Some of your highlights are legacy items.

Highlights saved before July 30, 2012 will not be displayed on their respective source pages.

You can easily re-create the highlights by opening the book page or article, selecting the text, and clicking “Highlight.”

Citations (0)
Some of your citations are legacy items.

Any citation created before July 30, 2012 will labeled as a “Cited page.” New citations will be saved as cited passages, pages or articles.

We also added the ability to view new citations from your projects or the book or article where you created them.

Notes (0)
Bookmarks (0)

You have no saved items from this article

Project items include:
  • Saved book/article
  • Highlights
  • Quotes/citations
  • Notes
  • Bookmarks
Notes
Cite this article

Cited article

Style
Citations are available only to our active members.
Buy instant access to cite pages or passages in MLA, APA and Chicago citation styles.

(Einhorn, 1992, p. 25)

(Einhorn 25)

1. Lois J. Einhorn, Abraham Lincoln, the Orator: Penetrating the Lincoln Legend (Westport, CT: Greenwood Press, 1992), 25, http://www.questia.com/read/27419298.

Cited article

Gary Stager on How Computers Will Save Music Education; Express Yourself during Your Summer Vacation!
Settings

Settings

Typeface
Text size Smaller Larger Reset View mode
Search within

Search within this article

Look up

Look up a word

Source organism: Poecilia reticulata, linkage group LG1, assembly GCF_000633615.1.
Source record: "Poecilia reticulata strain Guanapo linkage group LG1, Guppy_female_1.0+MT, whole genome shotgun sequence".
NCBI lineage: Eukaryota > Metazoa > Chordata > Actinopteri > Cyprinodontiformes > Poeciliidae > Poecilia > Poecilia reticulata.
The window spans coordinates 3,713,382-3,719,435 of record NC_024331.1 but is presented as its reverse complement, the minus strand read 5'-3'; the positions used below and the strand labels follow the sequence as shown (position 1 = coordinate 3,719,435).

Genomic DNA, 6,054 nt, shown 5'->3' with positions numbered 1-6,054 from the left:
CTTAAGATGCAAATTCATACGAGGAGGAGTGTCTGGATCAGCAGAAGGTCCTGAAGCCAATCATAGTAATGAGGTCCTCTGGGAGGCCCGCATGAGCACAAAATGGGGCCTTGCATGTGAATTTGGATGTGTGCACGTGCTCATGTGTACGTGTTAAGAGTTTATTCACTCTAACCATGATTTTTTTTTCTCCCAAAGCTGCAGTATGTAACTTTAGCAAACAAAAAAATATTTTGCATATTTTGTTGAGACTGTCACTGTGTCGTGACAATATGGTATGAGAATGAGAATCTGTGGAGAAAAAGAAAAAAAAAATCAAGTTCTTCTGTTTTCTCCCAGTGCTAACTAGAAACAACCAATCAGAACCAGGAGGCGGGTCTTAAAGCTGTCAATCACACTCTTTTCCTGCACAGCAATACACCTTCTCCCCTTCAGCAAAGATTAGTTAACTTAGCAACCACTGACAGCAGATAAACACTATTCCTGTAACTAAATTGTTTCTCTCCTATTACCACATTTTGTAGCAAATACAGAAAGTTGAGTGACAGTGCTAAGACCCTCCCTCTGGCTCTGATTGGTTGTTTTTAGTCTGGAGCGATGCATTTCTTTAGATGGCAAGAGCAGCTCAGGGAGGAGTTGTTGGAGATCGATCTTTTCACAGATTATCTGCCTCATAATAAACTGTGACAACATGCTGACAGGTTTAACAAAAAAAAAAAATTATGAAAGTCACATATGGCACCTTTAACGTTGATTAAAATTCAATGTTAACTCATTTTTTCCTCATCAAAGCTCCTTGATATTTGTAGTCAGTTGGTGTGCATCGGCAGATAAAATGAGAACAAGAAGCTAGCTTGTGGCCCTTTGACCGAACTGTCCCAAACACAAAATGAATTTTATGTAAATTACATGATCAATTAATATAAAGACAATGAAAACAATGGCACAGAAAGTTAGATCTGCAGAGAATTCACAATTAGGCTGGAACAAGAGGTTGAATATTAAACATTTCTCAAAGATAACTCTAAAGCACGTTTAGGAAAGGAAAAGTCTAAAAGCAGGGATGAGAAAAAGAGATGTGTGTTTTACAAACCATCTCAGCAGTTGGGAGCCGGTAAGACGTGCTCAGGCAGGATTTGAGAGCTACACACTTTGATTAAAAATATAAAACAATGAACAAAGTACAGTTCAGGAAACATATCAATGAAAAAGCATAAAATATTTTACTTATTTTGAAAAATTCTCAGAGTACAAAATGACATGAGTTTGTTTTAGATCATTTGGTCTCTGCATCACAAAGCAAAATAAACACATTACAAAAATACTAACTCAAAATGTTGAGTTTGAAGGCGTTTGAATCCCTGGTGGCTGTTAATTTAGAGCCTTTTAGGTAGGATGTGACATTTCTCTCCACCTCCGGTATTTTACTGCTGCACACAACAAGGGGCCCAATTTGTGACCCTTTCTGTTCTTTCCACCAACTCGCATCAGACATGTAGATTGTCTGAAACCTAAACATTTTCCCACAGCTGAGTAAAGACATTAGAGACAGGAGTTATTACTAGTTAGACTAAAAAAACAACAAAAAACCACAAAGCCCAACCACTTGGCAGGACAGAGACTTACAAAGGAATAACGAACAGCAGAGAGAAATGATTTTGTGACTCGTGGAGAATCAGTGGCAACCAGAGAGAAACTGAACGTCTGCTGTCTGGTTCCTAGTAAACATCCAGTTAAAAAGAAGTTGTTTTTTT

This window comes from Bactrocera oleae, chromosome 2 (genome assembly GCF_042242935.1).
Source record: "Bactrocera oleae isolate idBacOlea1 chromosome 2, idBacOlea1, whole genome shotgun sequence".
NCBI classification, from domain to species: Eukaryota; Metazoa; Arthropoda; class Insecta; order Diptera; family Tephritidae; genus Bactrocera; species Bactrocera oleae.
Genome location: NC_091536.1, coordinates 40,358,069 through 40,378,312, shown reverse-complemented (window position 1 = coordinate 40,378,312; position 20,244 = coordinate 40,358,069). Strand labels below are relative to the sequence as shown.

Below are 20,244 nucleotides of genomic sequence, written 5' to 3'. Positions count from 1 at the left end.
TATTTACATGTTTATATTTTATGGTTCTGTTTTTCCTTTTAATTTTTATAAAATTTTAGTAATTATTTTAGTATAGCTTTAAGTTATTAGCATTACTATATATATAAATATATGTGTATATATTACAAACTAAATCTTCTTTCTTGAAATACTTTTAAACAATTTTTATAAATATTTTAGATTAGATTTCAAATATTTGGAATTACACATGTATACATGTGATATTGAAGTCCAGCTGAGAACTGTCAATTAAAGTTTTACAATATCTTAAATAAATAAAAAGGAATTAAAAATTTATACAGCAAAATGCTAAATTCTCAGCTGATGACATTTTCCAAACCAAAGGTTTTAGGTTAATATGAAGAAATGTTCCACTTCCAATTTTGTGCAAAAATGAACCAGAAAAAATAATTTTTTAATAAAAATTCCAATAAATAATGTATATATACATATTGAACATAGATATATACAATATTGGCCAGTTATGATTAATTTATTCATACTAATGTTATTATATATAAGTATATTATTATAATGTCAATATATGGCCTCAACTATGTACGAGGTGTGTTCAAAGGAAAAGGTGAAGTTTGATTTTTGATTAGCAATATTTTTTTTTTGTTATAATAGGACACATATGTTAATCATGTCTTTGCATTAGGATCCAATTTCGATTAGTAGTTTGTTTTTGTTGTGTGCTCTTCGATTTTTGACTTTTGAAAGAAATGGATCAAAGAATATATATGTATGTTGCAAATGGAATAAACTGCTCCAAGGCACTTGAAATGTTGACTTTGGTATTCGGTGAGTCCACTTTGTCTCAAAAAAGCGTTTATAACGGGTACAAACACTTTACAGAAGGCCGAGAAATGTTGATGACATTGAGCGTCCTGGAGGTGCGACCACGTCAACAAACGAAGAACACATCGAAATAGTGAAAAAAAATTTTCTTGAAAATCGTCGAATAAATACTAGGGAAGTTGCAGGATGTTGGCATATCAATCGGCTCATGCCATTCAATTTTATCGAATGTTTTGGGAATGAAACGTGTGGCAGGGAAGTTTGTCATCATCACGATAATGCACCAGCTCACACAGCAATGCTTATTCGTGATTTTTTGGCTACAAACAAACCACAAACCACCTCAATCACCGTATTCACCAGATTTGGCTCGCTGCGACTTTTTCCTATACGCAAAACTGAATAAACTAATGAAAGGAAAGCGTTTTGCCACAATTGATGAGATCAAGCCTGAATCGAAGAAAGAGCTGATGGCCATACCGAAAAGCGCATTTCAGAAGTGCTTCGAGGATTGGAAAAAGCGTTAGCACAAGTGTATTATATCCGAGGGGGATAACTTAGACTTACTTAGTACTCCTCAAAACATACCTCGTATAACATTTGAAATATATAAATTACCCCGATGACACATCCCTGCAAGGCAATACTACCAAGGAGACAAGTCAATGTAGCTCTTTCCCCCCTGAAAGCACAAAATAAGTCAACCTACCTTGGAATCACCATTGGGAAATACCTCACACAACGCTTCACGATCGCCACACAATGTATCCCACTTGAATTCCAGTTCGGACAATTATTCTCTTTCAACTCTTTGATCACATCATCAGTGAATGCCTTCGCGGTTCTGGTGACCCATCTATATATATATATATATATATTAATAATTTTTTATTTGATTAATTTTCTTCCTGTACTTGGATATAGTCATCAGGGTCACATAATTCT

• Dictionary
  • Thesaurus
Please submit a word or phrase above.
Print this page

Print this page

Why can't I print more than one page at a time?

Help
Full screen

matching results for page

    Questia reader help

    How to highlight and cite specific passages

    1. Click or tap the first word you want to select.
    2. Click or tap the last word you want to select, and you’ll see everything in between get selected.
    3. You’ll then get a menu of options like creating a highlight or a citation from that passage of text.

    OK, got it!

    Cited passage

    Style
    Citations are available only to our active members.
    Buy instant access to cite pages or passages in MLA, APA and Chicago citation styles.

    "Portraying himself as an honest, ordinary person helped Lincoln identify with his audiences." (Einhorn, 1992, p. 25).

    "Portraying himself as an honest, ordinary person helped Lincoln identify with his audiences." (Einhorn 25)

    "Portraying himself as an honest, ordinary person helped Lincoln identify with his audiences."1

    1. Lois J. Einhorn, Abraham Lincoln, the Orator: Penetrating the Lincoln Legend (Westport, CT: Greenwood Press, 1992), 25, http://www.questia.com/read/27419298.

    Cited passage

    Thanks for trying Questia!

    Please continue trying out our research tools, but please note, full functionality is available only to our active members.

    Your work will be lost once you leave this Web page.

    Buy instant access to save your work.

    Already a member? Log in now.

    Author Advanced search

    Oops!

    An unknown error has occurred. Please click the button below to reload the page. If the problem persists, please try again in a little while.